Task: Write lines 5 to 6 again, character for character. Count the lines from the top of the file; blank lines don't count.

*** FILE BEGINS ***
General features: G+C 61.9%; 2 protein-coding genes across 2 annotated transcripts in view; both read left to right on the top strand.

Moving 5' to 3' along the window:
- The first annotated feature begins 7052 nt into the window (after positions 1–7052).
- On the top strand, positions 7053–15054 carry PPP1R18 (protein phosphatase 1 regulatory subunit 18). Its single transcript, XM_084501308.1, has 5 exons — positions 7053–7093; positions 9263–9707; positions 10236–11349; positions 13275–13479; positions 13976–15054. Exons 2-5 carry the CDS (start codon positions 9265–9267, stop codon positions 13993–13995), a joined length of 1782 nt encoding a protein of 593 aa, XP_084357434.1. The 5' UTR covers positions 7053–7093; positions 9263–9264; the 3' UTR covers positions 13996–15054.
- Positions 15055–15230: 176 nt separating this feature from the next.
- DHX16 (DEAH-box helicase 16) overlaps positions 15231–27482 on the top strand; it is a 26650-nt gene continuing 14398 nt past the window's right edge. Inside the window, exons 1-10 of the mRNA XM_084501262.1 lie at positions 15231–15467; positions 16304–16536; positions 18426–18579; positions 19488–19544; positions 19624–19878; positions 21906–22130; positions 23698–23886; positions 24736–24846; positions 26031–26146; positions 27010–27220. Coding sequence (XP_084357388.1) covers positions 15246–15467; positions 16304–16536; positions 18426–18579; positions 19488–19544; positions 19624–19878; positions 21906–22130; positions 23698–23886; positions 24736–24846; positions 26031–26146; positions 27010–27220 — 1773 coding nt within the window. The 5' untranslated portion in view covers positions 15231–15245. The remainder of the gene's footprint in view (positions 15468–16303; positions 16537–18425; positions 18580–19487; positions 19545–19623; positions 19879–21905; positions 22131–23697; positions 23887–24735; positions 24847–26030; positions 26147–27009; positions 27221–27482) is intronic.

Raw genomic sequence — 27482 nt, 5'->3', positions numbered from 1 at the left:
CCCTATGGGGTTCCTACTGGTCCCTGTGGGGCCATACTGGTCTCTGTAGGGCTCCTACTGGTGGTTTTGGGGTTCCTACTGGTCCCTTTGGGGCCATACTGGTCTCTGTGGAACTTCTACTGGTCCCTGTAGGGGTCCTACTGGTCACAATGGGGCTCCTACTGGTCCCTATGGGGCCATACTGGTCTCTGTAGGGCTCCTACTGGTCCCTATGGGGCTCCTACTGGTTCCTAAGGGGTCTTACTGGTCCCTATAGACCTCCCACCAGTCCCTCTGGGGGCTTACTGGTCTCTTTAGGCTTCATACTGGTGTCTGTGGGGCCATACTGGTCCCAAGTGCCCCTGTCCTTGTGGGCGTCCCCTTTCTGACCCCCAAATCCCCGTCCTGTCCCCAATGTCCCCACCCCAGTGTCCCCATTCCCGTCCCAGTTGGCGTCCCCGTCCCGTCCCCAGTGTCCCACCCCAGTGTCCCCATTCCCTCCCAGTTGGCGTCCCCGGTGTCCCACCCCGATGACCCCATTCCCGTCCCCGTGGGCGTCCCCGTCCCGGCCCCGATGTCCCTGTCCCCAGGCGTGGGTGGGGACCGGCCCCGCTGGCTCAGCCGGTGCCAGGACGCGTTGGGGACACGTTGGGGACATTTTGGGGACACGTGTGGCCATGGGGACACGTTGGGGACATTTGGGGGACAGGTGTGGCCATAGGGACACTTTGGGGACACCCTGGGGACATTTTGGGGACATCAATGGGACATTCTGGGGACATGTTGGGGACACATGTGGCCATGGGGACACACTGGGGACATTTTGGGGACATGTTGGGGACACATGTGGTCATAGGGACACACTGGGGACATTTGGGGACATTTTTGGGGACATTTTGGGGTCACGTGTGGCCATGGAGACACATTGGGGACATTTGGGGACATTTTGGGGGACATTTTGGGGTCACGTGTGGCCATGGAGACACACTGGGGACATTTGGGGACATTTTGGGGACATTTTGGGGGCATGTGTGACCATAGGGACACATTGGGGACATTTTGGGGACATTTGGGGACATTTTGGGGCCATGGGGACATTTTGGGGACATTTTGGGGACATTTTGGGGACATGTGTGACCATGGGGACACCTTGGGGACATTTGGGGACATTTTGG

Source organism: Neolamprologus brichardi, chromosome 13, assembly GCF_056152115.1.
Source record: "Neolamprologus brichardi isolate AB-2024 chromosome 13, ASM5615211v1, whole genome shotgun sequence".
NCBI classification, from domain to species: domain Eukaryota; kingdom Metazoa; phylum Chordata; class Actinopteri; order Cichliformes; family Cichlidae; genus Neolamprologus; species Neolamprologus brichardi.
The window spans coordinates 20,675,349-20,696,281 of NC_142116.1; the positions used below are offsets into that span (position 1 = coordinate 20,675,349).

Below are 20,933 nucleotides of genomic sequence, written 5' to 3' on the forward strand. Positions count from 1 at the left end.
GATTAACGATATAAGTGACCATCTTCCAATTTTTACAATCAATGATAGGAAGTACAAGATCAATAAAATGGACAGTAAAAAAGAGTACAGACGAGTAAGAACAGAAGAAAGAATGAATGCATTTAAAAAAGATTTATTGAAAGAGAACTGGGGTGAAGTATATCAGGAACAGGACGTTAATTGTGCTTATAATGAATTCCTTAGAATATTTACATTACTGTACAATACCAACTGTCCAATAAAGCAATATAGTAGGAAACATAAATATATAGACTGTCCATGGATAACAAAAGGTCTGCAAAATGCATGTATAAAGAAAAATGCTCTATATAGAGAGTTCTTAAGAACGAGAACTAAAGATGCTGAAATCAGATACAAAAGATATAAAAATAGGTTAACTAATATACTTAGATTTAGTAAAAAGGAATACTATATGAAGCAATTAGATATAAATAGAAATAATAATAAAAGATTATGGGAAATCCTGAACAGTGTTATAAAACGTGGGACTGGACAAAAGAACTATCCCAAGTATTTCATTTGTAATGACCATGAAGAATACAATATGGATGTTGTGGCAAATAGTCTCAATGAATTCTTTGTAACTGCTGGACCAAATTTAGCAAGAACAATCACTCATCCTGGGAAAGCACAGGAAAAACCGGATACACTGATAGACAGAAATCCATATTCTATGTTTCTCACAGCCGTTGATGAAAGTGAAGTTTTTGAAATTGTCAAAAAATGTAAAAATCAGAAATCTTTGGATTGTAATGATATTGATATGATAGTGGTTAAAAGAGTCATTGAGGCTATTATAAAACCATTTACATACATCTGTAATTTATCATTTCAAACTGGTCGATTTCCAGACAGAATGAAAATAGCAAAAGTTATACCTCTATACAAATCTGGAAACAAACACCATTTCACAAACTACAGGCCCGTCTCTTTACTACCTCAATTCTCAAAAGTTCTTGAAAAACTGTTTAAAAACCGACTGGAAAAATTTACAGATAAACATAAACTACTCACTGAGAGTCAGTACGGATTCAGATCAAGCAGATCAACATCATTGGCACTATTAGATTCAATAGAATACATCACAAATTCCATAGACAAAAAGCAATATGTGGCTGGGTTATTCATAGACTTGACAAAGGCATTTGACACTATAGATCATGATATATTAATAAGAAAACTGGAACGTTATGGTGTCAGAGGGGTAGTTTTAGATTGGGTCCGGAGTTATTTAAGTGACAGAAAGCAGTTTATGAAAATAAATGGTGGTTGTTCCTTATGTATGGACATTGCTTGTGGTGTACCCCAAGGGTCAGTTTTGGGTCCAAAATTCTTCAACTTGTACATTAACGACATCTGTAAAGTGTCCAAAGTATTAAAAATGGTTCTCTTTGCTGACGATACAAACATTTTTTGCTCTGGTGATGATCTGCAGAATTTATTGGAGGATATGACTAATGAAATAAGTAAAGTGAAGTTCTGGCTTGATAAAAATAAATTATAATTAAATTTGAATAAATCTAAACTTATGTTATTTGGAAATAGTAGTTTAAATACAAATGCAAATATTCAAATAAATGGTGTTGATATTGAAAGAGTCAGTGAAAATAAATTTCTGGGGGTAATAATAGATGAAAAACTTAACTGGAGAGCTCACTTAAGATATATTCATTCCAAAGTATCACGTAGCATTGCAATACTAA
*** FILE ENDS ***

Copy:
- Positions 15055–15230: 176 nt separating this feature from the next.
- DHX16 (DEAH-box helicase 16) overlaps positions 15231–27482 on the top strand; it is a 26650-nt gene continuing 14398 nt past the window's right edge. Inside the window, exons 1-10 of the mRNA XM_084501262.1 lie at positions 15231–15467; positions 16304–16536; positions 18426–18579; positions 19488–19544; positions 19624–19878; positions 21906–22130; positions 23698–23886; positions 24736–24846; positions 26031–26146; positions 27010–27220. Coding sequence (XP_084357388.1) covers positions 15246–15467; positions 16304–16536; positions 18426–18579; positions 19488–19544; positions 19624–19878; positions 21906–22130; positions 23698–23886; positions 24736–24846; positions 26031–26146; positions 27010–27220 — 1773 coding nt within the window. The 5' untranslated portion in view covers positions 15231–15245. The remainder of the gene's footprint in view (positions 15468–16303; positions 16537–18425; positions 18580–19487; positions 19545–19623; positions 19879–21905; positions 22131–23697; positions 23887–24735; positions 24847–26030; positions 26147–27009; positions 27221–27482) is intronic.